Article: The Word of God for All Nations by Phil Stringer

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The Word of God for All Nations

Compiled by Dr. Phil Stringer; reviewed by the board members of the William Carey Bible Society

Every major language group in the world faces the same challenge—modernist Bible societies trying to corrupt the Word of God in that language. (For more information write and ask for my article “Should Fundamentalists Trust Modernist Bible Societies?”). As a result, national pastors and missionaries often have to choose between conflicting translations of the Bible. This is an extremely important issue for national pastors, missionaries, Bible printing ministries, Bible colleges, and mission boards and organizations.

The preserved Word of God will be found in translations based upon the Received Text (also known as the Traditional Text). These could be based upon the Masoretic Hebrew Text and the Greek Textus Receptus. They could also be translated from major, long established Received Text translations like Luther’s German Bible, the Italian Diodati Bible or the King James Bible.

We believe that the original Bible has been maintained to this day by the verbal, plenary, preserved, inerrant, infallible, inspired Traditional Hebrew, Aramaic, and Greek words that underlie the King James Bible. When a translation uses exclusively these preserved Words as its basis, and pays close attention to the verbal and formal translation technique, it can be said that it represents the Words of God in that language, just as we can say that the King James Bible represents the Words of God in English.

Corrupt translations will be made from Alexandrian texts like Westcott and Hort or Nestles-Aland. Sometimes long-established Received Text translations will be “revised” based upon Alexandrian texts.

Sound translations will be based upon the verbal and formal translation technique. The proper text alone is insufficient because of the influx of translations based upon dynamic equivalency based translations which use interpretation rather than translation. These are often called “meaning based” translations.

The following is a current status report on Received Text Bibles around the world. We understand that this is a “starter report” and that much work remains to be done.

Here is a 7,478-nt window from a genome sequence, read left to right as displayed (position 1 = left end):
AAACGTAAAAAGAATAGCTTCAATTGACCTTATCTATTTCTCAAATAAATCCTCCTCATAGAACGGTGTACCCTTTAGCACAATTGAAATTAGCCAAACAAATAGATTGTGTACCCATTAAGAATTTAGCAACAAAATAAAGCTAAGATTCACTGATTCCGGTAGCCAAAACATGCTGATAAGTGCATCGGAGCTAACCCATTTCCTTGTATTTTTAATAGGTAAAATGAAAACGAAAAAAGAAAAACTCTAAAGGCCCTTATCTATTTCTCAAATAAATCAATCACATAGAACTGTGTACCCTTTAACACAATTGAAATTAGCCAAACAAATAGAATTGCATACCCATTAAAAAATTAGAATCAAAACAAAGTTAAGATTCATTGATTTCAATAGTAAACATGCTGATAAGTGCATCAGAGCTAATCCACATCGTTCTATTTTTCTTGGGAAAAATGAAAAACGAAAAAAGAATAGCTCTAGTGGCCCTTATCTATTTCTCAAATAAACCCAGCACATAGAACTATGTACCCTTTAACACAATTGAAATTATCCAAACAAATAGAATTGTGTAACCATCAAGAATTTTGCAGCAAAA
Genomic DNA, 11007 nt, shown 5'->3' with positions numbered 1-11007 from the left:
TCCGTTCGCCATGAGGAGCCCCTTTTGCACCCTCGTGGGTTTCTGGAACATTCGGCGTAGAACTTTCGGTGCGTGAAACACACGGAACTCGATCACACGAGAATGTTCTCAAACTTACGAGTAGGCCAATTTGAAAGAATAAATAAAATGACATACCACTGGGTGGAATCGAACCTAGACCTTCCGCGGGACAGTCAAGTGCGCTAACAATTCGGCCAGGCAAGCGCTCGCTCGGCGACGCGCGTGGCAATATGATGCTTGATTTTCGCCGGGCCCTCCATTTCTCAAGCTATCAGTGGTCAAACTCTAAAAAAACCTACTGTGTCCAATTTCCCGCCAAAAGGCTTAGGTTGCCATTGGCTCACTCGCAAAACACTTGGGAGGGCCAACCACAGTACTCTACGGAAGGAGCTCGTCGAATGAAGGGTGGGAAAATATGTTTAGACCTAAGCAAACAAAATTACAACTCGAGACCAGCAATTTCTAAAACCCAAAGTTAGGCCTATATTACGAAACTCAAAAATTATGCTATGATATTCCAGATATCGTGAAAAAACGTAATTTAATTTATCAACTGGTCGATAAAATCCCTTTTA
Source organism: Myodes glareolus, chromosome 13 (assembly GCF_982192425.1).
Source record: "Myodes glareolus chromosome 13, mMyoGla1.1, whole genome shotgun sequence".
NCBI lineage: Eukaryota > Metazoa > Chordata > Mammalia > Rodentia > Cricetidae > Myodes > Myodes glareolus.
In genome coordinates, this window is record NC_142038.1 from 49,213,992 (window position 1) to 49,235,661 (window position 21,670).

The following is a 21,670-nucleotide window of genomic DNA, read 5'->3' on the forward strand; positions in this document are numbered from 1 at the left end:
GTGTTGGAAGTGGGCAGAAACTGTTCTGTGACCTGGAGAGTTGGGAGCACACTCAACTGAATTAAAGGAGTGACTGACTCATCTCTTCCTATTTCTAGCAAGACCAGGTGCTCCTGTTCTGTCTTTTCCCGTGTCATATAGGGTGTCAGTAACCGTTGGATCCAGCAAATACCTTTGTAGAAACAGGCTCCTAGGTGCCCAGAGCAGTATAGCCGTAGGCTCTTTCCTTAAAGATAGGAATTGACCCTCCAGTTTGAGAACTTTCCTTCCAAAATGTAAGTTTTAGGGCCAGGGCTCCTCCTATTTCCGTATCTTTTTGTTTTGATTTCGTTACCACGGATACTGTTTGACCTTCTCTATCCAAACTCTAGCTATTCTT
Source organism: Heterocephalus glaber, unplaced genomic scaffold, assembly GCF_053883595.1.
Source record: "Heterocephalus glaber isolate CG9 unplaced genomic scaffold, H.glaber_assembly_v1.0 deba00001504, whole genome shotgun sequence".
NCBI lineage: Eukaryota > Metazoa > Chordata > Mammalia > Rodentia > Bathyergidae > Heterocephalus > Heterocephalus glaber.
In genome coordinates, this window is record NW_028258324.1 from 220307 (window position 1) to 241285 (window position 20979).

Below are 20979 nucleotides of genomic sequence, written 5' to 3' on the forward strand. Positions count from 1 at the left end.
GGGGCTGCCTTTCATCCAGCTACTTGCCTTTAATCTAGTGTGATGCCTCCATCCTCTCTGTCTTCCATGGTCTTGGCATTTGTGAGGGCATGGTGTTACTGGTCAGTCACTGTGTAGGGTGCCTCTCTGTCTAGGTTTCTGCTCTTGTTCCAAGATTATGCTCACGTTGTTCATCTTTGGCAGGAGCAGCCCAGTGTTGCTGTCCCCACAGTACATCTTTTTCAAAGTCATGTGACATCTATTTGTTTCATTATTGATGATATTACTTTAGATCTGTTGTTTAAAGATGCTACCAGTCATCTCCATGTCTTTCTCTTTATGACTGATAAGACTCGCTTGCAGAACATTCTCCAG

We would be happy to receive any additional information about these translations or about translations that we have missed or languages we have not addressed. E-mail Phil Stringer at philstringer@att.net. We have sent communications to many translators, printing ministries and missionaries concerning the text of Scripture. Fewer than one half have been answered.

Contents

Afrikaans

(South Africa—a form of Dutch)

Ta Biblia Ta Logia was released in 1933. It is the first Bible in Afrikaans. It was very clearly Received Text and was often compared to the King James Bible. It was revised in 1953 but was still clearly based upon the Received Text. The 1983 revision is based upon the Critical Text.

The 1933-1953 Afrikaans Bible is still in print and is actively used by fundamentalists in South Africa. It is published by the Bible Society of South Africa, which owns the copyright. It is often called the Old Afrikaans Version.

Akuapem Twi

(Ghana)

German missionary Johannes Christaller led the effort to translate the Bible into the Akuapem Twi language. The translation was printed in 1871. According to modern missionaries it is very similar to the Received Text but needs work in a few areas.

Christaller and other German missionaries first had to turn Twi into a written language in order to produce the Bible. Christaller produced a grammar and a dictionary in Twi.

In 1933, a revision was produced which introduced many Critical Text readings into that Twi Bible. There are two more recent “meaning” based Bibles.

Independent Baptist missionary Billy D. Canter, Jr. (billydcarterjr@yahoo.com) is trying to put together a translation team dedicated to the Received Text. Their purpose is to revise the 1871 Bible.

Akei

Rex Cobb writes:

“Michele Bass is working with two national pastors, native speakers of Akei and a lady, Rose, in the village who has is very helpful. Rose is somewhat educated. Michele also works with one of the pastor’s wife to check the translation. I’m not sure if you could say that Michele is heading up the translation, but the pastors listen to her. Michele follows the King James, for the most part, and the pastors use both the KJB and the French Ostervalt. They may learn a little more on the French because their primary education was in French, I believe. One pastor speaks English better than the other one. They are working on the Gospel of John and probably have a rough translation of most of it by now. There is another young woman about 30 or so named Honorine who is very interested in helping with the translation. Akei is her first language but she is fluent in Bishlama (the trade language, a type of Pidgin English/French), French, and English. Hono is a very spiritual person and she is very interested in helping her people have a good Bible. She will graduate from a Baptist Bible College in Fiji in November. The school is run by some native men who were trained at Heartland BBC in OKC. She loves the KJB. We are in the process of trying to get her to BBTI for at least the Bible Translation course in the spring. We are trying for a R-I visas, but they are much harder to get than in the past. I think the course will help her, but it will also give her more clout with the pastors on the translation team. They would be more likely to listen to her opinion if she has some training in translation. I am very optimistic about the Akei project.”

Albanian